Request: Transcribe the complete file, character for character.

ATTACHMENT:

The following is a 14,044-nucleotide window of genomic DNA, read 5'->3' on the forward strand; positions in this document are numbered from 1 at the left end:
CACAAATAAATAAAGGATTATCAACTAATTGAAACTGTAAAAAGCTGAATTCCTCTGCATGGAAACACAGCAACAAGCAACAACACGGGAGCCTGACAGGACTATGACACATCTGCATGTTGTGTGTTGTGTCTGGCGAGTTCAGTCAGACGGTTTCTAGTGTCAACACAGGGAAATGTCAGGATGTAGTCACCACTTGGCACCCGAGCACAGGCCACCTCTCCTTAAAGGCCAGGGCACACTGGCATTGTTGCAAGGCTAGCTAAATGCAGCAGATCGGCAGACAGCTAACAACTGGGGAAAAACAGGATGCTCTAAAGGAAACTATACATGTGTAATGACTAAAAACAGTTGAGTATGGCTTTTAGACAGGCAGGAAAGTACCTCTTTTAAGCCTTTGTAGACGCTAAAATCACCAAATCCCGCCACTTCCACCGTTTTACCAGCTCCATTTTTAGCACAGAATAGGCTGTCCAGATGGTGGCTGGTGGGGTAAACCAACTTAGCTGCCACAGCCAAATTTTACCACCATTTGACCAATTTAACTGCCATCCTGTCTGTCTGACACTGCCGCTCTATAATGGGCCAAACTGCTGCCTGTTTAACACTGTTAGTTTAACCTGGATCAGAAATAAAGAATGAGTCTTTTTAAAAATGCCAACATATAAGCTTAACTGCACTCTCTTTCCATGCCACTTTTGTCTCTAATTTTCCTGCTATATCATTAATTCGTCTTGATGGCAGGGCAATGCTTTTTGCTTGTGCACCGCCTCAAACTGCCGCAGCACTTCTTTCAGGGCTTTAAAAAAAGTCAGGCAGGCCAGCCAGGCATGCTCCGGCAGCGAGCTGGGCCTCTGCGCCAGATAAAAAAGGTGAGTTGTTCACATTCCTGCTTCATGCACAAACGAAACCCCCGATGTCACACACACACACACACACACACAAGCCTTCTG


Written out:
The following is a 14,044-nucleotide window of genomic DNA, read 5'->3' on the forward strand; positions in this document are numbered from 1 at the left end:
CACAAATAAATAAAGGATTATCAACTAATTGAAACTGTAAAAAGCTGAATTCCTCTGCATGGAAACACAGCAACAAGCAACAACACGGGAGCCTGACAGGACTATGACACATCTGCATGTTGTGTGTTGTGTCTGGCGAGTTCAGTCAGACGGTTTCTAGTGTCAACACAGGGAAATGTCAGGATGTAGTCACCACTTGGCACCCGAGCACAGGCCACCTCTCCTTAAAGGCCAGGGCACACTGGCATTGTTGCAAGGCTAGCTAAATGCAGCAGATCGGCAGACAGCTAACAACTGGGGAAAAACAGGATGCTCTAAAGGAAACTATACATGTGTAATGACTAAAAACAGTTGAGTATGGCTTTTAGACAGGCAGGAAAGTACCTCTTTTAAGCCTTTGTAGACGCTAAAATCACCAAATCCCGCCACTTCCACCGTTTTACCAGCTCCATTTTTAGCACAGAATAGGCTGTCCAGATGGTGGCTGGTGGGGTAAACCAACTTAGCTGCCACAGCCAAATTTTACCACCATTTGACCAATTTAACTGCCATCCTGTCTGTCTGACACTGCCGCTCTATAATGGGCCAAACTGCTGCCTGTTTAACACTGTTAGTTTAACCTGGATCAGAAATAAAGAATGAGTCTTTTTAAAAATGCCAACATATAAGCTTAACTGCACTCTCTTTCCATGCCACTTTTGTCTCTAATTTTCCTGCTATATCATTAATTCGTCTTGATGGCAGGGCAATGCTTTTTGCTTGTGCACCGCCTCAAACTGCCGCAGCACTTCTTTCAGGGCTTTAAAAAAAGTCAGGCAGGCCAGCCAGGCATGCTCCGGCAGCGAGCTGGGCCTCTGCGCCAGATAAAAAAGGTGAGTTGTTCACATTCCTGCTTCATGCACAAACGAAACCCCCGATGTCACACACACACACACACACACACAAGCCTTCTG